§ 16. Mr. Gough
asked the Minister of Health if he will make a statement on the effects of rubella during pregnancy; and if he will state approximately the number of new-born babies over a convenient recent period who have been born deaf or otherwise handicapped as a result of their mothers contracting this disease.
§ Mr. Gough
Does my hon. Friend agree that this innocent disease, more commonly known as German measles, has a most insidious effect? Does not the analysis made, which shows that 20 per cent. of children—which, after all, is another way of putting one out of five—suffer from deafness or another form of disability, indicate a very serious problem?
§ Miss Pitt
Yes, it is one in five of the number coming under this particular test. The reaction of hon. Members made me think that my hon. Friend's point may have been misleading. It is important not to alarm mothers. The report of 1960 gave a more reassuring picture. It showed that the risk of congenital defects following rubella in pregnancy was less than had been feared. Many of the defects are now amenable to treatment.
§ Mr. K. Robinson
While it is important not to be alarmist, is it not important also not to be complacent? Is it not a fact that rubella contracted during the first month of pregnancy leads to a very much higher incidence of abnormality, which has been estimated by some geneticists as high as 50 to 85 per cent.? In the circumstances, does the hon. Lady think that sufficient research is being done?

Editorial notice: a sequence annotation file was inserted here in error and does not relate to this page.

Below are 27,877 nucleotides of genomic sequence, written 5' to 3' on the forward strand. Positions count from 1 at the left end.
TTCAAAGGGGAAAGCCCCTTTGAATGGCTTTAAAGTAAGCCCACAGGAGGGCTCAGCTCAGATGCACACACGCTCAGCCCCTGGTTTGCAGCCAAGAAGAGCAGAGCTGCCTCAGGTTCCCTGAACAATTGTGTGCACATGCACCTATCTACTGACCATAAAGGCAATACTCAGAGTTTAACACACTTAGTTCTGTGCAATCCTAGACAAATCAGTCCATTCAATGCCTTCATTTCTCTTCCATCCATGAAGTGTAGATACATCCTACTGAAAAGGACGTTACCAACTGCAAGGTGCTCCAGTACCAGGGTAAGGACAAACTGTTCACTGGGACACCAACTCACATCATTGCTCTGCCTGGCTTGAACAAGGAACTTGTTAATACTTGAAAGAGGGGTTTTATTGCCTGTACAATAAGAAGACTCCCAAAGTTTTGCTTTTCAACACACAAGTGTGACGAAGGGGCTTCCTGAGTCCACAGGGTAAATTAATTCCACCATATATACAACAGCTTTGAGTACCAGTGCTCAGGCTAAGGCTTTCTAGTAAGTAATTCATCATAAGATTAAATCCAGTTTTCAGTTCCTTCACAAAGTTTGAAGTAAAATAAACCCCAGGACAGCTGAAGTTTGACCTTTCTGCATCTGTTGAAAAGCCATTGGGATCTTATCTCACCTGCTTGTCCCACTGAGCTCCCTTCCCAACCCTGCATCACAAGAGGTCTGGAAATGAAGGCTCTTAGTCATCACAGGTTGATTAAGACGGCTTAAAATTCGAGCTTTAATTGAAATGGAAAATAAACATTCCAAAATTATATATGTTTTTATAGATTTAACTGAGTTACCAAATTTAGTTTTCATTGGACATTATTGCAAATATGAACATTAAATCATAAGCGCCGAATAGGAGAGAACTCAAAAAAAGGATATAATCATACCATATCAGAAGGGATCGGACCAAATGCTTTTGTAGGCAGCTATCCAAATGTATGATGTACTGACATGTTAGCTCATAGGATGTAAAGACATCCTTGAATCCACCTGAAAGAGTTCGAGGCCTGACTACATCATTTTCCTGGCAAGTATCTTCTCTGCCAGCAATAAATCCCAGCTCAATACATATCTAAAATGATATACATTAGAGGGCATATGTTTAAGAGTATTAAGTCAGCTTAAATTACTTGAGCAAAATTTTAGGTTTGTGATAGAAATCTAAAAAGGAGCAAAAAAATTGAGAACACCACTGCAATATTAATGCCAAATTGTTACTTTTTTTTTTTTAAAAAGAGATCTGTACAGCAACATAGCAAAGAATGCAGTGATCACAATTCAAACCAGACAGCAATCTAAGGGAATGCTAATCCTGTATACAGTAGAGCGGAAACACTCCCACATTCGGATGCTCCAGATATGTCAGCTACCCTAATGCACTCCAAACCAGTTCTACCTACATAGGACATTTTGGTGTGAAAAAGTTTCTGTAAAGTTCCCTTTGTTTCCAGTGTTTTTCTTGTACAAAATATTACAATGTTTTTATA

§ Mr. Powell
I understand that attention is drawn to the nature of this hazard from time to time through the various channels of health education, and I have recently published the report of a special 6 inquiry, but I am advised that notifiability would not help.
§ Mr. Powell
I believe that special arrangements are in force in respect of teachers. Primarily, it is education by the local health authorities which can help in this matter. I am considering whether there is any further action I can take with them arising out of the report to which I have referred.
§ Sir G. Nicholson
I hope I am not doing my right hon. Friend or his Department an injustice, but I feel that there is a slight hint of complacency here. Whether the number of cases be small or large, they represent personal tragedies of a high order. I hope that he will press on with whatever steps he thinks are possible.
§ Mr. Powell
My hon. Friend does me an injustice if he thinks that I am complacent in this matter. It is important that mothers should be aware of the risk involved, especially, as the hon. Member for St. Pancras, North (Mr. K. Robinson) said, in the earlier weeks of pregnancy, and that they should take what steps are possible to avoid contact, seeking advice if they have reason to believe that contact has occurred.